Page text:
The board is expected to accept the document during the Monday meeting. A discussion will follow at the July 18 meeting on ways to implement it.
Another meeting, likely in September, will hammer out a timeline for introducing the document’s various goals and commitments. While some of the ideas may come to fruition at the start of the 2017-18 school year, Oakley predicts “the major implementation steps will happen in 2018 and beyond.”
The vision statement builds on the community colleges’ Student Success Initiative that also sought to increase the share of community college students earning degrees and transferring to four-year universities. As an earlier EdSource report showed, so far there has not been a substantial increases in student completion rates. But as the community college system continues to adopt key reforms, its leaders hope newer students will reap the benefits of the new efforts.
Much of the vision document’s goals will be shaped around a $150 million state initiative called Guided Pathways, included in the 2017-2018 state budget. The one-time spending program is supposed to help colleges use data systems and other software to design a course-taking roadmap for students seeking a credential or other degree. Many students are bogged down with classes they don’t need because the ones essential to their major were unavailable or full. Guided Pathways aims to signal to students the classes they require to graduate or transfer.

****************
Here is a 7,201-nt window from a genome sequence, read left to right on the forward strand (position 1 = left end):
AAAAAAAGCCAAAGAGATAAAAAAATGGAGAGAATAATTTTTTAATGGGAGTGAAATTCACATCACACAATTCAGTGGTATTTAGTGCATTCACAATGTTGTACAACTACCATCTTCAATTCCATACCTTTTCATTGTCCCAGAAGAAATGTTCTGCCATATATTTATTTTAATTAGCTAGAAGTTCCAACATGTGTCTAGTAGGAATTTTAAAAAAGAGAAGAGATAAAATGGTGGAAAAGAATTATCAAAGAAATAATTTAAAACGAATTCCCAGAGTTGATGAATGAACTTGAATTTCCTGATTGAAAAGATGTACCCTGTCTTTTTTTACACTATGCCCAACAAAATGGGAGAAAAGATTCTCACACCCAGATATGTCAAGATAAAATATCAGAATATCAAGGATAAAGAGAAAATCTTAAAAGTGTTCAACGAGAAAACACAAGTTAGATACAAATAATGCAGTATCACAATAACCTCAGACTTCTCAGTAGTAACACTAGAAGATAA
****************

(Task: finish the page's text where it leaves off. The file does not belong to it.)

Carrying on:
“So a student who needs to take math and English can take sociology in one semester, can access those classes in a sequence that allows them to finish as quickly as possible,” said Oakley. While some community colleges have such roadmaps in place, the system as a whole does not, he said.
Some of the vision document’s goals require support from other California agencies. To improve transfer rates for community college students, the UCs and CSUs have to be on board with accepting more students. Meanwhile, the state’s financial aid system could be more helpful to students, Oakley said. The report notes that while roughly half of the system’s students get their tuition waved, “few qualify for financial aid to cover their living expenses such as transportation and textbooks.”
Because 40 percent of the system’s students are 25 or older, Oakley said that his office would advocate for a new way to distribute the state’s main college grant — Cal Grants — to benefit working students who can only enroll in college part-time. “We would have to reimagine the way we distribute Cal Grants or create a different category for those students who cannot go to school full-time or who are working,” he said. That change may require new legislation or a change in how the California Student Aid Commission sets formulas for Cal Grants.
Beyond establishing performance goals for the whole community college system, the document also addresses several organizational challenges that it says holds back California’s students.
“Many faculty and CEOs report having a sense of ‘initiative fatigue,’” the document says. It refers to a string of reform initiatives in recent years when the system took on $500 million in new programs, such as the Student Success and Support Program, the Student Equity Program, and the Institutional Effectiveness Partnership Initiative, “all with their own sets of goals and performance indicators.” the vision statement says. Oakley also said he’d like to see his office spend less time on sending reports to the Legislature and more on helping individual colleges tackle the issues outlined in the report.